The economy is dynamic and always offers an opportunity for mercantile players to exploit. Trade routes will change based on supply & demand, but a good general principle is that small outposts produce a certain resource that’s near their location, and they always require clean water, food and booze to keep the locals satisfied. Some outpost specialize in production of complex goods, and so they also require resources.
What the town or outpost has on offer to trade will depend precisely on their inventory supply. Each goods are tracked from production to transport, to consumption or use in production of more complex goods.
The Trade UI is designed to be quick and efficient. Perform what you want in as few clicks as possible is my personal mantra. On the left, are icons that represent categories of trade, such as Goods, Items, Materials, Weapons, Armor and Shields. Info is presented on mouse-over for every icon.
A simple slider and Buy/Sell & Back icon makes it quick and easy to trade in any quantity desired.
For this game, trading is a very rewarding playstyle as it’s the most profitable endeavor. However, regular trading generates no experience points to help the recruits level up. For that, you need to partake in special trade missions.
Each outpost and town can offer a trade mission which they will broadcast, these missions relate their supply or lack of a certain goods. Similar to the trade crises in Star Nomad 2, they will reward experience and faction standing.
The difference will be this time, progress will be tracked and the quantity they require will be known. When you mouse-over a trade mission icon, it will display the vital info so you can better make decisions. In the above example, Sanctuary needs 30x Salvage (Alloys from space wreckage), the mission will remain active for 4 days.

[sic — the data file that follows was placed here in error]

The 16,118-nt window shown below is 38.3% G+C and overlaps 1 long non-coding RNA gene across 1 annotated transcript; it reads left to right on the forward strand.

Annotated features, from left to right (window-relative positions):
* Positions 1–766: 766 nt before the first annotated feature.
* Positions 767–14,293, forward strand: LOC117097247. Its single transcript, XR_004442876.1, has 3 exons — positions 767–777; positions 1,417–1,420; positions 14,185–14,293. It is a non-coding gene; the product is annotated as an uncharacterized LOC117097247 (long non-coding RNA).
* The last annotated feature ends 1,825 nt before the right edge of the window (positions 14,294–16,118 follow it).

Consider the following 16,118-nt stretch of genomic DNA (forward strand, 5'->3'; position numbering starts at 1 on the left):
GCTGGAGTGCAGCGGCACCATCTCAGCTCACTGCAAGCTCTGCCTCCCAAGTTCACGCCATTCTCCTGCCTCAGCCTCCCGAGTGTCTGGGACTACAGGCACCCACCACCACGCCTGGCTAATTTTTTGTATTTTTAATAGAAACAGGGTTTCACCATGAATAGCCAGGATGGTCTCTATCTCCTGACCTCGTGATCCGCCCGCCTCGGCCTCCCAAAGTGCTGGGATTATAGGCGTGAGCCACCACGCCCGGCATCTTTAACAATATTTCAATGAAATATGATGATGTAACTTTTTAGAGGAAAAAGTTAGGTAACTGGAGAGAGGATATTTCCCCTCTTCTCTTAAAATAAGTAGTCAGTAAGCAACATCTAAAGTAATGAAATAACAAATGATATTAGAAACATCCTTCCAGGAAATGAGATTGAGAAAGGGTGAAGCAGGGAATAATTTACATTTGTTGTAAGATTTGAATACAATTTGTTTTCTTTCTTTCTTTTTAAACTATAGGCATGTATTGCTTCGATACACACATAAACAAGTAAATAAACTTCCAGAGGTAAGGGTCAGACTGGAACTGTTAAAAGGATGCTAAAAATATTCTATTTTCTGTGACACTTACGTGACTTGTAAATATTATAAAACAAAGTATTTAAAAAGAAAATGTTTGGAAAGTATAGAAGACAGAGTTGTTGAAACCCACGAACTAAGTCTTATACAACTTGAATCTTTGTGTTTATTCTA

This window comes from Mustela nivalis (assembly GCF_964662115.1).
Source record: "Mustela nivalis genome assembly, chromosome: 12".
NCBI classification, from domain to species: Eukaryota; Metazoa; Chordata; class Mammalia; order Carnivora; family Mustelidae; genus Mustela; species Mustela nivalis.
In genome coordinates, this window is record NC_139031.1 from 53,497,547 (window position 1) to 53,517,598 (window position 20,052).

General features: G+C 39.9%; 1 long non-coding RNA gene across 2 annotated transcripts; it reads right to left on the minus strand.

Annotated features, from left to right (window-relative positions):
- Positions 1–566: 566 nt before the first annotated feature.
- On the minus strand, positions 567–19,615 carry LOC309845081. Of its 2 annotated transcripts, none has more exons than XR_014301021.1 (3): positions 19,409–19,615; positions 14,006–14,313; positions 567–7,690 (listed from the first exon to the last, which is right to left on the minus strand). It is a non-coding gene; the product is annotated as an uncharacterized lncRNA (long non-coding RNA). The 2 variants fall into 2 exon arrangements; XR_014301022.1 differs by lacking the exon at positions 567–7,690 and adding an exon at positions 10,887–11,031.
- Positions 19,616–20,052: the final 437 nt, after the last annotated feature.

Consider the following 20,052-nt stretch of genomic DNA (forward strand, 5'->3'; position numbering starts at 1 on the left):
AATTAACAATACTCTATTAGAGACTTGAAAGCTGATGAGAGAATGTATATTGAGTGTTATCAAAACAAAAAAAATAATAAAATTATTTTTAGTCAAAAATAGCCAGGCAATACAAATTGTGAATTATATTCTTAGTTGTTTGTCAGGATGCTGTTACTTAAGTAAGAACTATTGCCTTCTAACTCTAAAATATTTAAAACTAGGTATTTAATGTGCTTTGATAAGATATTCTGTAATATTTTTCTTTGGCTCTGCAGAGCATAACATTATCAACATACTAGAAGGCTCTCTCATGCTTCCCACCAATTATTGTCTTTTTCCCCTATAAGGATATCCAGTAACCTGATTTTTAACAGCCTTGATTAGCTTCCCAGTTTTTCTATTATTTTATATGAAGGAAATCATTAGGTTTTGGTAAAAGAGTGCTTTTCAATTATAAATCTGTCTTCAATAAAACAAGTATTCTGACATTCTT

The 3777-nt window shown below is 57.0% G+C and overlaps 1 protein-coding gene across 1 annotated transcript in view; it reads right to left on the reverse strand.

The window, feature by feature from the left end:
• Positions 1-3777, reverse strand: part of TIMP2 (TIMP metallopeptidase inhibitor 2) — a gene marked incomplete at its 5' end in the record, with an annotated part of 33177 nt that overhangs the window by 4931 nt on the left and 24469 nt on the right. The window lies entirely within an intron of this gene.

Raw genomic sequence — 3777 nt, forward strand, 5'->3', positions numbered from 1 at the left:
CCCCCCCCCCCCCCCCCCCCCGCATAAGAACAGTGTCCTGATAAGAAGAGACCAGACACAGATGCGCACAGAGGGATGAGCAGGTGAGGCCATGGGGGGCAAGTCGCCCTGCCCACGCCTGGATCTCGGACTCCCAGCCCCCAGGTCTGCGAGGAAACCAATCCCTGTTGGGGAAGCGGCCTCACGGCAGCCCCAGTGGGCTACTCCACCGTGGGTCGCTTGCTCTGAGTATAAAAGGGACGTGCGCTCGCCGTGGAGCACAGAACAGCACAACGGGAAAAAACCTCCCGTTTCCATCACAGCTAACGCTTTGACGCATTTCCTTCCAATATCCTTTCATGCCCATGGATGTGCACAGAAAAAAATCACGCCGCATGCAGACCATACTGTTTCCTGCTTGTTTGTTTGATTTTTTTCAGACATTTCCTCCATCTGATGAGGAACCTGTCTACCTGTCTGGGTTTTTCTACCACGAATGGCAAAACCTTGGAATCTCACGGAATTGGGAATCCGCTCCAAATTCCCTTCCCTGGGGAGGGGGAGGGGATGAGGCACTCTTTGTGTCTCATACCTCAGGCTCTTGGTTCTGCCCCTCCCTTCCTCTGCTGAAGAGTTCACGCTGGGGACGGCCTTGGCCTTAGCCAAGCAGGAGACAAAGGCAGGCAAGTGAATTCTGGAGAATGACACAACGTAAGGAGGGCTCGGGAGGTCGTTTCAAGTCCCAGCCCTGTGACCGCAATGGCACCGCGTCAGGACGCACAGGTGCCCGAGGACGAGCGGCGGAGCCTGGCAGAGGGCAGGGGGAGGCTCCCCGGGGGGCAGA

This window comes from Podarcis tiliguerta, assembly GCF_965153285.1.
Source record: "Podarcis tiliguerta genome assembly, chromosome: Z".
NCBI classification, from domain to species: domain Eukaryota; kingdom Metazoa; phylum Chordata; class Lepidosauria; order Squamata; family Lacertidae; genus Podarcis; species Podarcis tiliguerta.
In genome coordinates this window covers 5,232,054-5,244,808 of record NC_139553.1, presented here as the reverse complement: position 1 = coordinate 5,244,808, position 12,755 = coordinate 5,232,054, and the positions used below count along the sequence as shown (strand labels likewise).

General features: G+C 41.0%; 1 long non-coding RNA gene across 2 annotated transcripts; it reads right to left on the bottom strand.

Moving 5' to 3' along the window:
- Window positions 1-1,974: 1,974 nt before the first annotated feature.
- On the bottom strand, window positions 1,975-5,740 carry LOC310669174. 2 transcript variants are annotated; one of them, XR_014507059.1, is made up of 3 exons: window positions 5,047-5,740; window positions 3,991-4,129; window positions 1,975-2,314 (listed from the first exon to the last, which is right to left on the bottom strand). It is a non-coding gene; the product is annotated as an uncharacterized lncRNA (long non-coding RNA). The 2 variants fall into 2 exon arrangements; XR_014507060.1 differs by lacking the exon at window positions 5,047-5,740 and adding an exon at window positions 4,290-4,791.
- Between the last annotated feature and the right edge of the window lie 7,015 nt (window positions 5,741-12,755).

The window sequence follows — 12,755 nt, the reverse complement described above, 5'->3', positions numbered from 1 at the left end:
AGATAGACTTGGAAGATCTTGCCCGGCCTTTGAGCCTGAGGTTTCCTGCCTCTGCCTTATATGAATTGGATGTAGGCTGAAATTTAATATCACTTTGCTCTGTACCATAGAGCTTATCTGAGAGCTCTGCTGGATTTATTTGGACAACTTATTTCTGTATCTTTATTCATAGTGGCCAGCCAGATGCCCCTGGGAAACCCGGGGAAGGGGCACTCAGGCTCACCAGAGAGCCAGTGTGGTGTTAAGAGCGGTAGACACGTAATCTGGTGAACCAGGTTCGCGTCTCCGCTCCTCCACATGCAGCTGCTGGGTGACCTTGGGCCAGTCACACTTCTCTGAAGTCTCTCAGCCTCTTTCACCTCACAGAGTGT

Through trading, the player can greatly influence the economy of any faction and thus their military units and ability to defend their territory or wage wars on others.
Faction towns and outposts are also a source of missions for mercenary groups such as your squad.
The missions available will correspond to the circumstance that the faction faces. If they are at war with an enemy, direct combat missions become available whereby they offer a strong and highly renowned mercenary group the chance to directly help them in conquest.
In times of peace, other types of missions become available.
If local raiders or xenobeasts prove annoying enough, the towns and outposts will offer missions for bounty hunting. Note that bounty hunting missions will not remain active for long as there are NPC scavenger groups that can also partake in bounty hunting.
To see available missions, visit the bar at each location.
The mission system is designed in a way where player action will have consequences on the game world. There are no simple fetch or kill quests that has no impact. Each mission you partake in is important.
For example, a spy mission on a potential enemy faction gives the faction you help an advantage if they siege that location. Doing patrols increase the happiness of the local outposts, and thereby boost their productivity.
Fighting raider camps or xenobeast infestation makes an area safer for caravans and locals, it also lowers the rate at which those hostiles return to the area.
Other more direct missions, such as sabotaging a production facility or even poisoning the food or water supply of an outpost, has major consequences for the target of your actions.
Importantly, most of the contract missions are designed so that there are potentially several outcomes, this random element adds a layer of risk vs reward that I think is fun and also adds to replay-ability.
Finally, the absence of a log in Star Nomad 2 was a mistake that I won’t repeat, so this time around, all the communications that you receive on the world map will be logged for access. Current active missions are also tracked and you are able to cancel them, though there’s negative consequences for failing to carry out a contract.
The next blog entry will be about the combat mechanics and design.